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Epidemiology of Lung Cancer*

Anthony J. Alberg, PhD, MPH; Jonathan M. Samet, MD, MS
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*From the Department of Epidemiology, Johns Hopkins University, Bloomberg School of Public Health, Baltimore, MD.

Correspondence to: Anthony J. Alberg, PhD, MPH, Department of Epidemiology, Johns Hopkins University, Bloomberg School of Public Health, 615 North Wolfe St, Baltimore, MD 21205; e-mail: aalberg@jhsph.edu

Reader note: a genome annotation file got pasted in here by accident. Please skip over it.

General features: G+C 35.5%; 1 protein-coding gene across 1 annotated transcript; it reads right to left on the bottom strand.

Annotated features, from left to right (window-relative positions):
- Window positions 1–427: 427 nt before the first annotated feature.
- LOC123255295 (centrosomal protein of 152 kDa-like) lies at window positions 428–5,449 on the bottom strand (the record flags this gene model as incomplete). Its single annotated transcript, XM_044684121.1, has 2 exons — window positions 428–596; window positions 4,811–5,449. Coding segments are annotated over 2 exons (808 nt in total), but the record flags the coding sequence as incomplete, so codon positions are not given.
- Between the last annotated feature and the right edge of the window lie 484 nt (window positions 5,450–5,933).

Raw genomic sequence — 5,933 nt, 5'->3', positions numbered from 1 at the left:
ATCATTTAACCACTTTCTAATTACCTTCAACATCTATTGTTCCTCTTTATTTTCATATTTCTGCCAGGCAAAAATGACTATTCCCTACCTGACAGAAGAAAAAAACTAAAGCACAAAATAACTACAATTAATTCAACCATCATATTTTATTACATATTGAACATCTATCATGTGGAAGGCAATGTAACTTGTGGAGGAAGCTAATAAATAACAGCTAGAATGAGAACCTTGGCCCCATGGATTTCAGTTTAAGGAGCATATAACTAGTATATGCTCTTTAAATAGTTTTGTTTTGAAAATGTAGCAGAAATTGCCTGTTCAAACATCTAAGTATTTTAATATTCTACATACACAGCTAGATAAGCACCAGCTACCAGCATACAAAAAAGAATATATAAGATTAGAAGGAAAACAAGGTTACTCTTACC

Chest. 2003;123(1_suppl):21S-49S. doi:10.1378/chest.123.1_suppl.21S
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In the United States, lung cancer remains the leading cause of cancer death in both men and women even though an extensive list of risk factors has been well-characterized. Far and away the most important cause of lung cancer is exposure to tobacco smoke through active or passive smoking. The reductions in smoking prevalence in men that occurred in the late 1960s through the 1980s will continue to drive the lung cancer mortality rates downward in men during the first portion of this century. This favorable trend will not persist unless further reductions in smoking prevalence are achieved.

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